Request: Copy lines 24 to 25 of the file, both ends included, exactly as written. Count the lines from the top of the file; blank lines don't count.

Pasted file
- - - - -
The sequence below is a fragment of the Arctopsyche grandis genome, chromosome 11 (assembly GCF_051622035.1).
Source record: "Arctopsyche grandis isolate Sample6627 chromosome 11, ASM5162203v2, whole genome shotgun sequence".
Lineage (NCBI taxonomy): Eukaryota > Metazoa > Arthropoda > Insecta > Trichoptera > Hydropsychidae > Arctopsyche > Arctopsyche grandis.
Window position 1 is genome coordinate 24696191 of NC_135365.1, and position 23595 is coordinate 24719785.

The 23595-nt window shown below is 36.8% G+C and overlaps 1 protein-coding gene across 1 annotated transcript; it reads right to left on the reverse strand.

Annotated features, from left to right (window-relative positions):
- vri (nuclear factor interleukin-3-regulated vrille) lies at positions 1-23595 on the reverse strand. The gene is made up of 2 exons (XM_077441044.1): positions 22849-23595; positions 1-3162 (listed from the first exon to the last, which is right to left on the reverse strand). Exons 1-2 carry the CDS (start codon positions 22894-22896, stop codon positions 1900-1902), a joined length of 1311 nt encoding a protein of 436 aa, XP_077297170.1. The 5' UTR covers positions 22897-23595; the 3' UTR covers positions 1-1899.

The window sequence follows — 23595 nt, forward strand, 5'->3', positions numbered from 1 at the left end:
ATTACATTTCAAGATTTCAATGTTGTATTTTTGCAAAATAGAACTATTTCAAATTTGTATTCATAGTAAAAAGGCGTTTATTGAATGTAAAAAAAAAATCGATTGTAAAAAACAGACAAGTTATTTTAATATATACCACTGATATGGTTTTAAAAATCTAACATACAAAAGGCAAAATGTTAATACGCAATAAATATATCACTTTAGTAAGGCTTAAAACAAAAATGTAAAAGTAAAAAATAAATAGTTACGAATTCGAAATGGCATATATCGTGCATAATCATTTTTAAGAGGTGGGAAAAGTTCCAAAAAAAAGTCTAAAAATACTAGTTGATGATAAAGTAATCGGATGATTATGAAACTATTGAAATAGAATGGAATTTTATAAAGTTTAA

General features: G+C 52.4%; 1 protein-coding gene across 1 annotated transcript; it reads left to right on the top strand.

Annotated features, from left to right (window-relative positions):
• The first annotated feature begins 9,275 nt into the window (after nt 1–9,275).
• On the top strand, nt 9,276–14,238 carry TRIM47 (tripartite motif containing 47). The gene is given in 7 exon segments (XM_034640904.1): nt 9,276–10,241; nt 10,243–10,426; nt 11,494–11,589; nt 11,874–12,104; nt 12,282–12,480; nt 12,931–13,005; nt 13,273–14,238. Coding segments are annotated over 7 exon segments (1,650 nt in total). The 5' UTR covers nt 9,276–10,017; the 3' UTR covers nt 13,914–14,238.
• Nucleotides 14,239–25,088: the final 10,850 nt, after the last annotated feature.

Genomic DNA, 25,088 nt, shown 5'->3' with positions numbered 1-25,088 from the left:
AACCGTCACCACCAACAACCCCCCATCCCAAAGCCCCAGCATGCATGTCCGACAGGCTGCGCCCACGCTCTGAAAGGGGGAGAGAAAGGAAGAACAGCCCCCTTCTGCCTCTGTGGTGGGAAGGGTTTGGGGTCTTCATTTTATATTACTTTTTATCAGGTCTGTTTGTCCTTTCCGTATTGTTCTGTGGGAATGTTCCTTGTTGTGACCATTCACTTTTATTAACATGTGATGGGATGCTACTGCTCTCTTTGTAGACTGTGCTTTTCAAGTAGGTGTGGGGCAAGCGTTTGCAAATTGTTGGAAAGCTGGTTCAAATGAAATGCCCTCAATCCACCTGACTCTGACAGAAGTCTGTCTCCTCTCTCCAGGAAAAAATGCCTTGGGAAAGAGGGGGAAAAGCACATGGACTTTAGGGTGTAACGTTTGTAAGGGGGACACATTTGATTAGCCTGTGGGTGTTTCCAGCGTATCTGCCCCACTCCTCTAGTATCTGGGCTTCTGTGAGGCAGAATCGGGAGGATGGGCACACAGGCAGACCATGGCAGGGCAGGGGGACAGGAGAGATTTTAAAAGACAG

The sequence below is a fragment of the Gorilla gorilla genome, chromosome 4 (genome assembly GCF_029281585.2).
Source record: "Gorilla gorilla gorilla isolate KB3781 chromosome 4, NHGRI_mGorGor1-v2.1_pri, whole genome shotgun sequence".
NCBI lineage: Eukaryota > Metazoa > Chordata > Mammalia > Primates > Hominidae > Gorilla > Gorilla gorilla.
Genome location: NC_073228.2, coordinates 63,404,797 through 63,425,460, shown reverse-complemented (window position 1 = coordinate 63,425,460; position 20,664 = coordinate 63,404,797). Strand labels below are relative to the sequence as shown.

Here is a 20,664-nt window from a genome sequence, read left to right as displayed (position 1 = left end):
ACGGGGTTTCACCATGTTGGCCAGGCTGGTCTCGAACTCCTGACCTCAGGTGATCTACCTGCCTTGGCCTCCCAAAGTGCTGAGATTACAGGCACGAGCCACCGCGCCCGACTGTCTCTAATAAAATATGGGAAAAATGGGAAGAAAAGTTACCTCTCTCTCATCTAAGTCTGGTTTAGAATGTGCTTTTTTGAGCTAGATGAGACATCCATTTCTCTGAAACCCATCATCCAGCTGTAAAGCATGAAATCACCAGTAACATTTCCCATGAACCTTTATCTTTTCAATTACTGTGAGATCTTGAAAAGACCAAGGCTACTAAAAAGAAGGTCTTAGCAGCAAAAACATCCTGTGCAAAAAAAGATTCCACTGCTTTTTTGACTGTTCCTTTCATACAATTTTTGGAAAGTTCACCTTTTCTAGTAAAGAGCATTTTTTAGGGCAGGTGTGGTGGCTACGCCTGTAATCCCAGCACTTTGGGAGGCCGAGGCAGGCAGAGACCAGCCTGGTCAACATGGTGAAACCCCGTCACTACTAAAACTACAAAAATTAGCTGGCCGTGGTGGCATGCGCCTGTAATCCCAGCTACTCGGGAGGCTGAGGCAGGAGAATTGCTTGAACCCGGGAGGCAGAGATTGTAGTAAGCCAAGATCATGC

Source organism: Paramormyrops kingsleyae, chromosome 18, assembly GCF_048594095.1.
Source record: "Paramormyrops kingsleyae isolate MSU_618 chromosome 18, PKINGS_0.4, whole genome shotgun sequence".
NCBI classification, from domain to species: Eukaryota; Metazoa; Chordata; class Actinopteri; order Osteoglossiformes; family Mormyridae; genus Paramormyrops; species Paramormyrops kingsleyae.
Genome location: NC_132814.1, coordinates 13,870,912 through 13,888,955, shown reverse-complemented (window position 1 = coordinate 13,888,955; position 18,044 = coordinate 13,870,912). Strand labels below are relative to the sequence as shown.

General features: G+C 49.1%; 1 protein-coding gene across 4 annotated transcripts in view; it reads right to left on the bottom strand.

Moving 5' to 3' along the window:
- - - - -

Source record: "Paramormyrops kingsleyae isolate MSU_618 chromosome 18, PKINGS_0.4, whole genome shotgun sequence".
NCBI classification, from domain to species: Eukaryota; Metazoa; Chordata; class Actinopteri; order Osteoglossiformes; family Mormyridae; genus Paramormyrops; species Paramormyrops kingsleyae.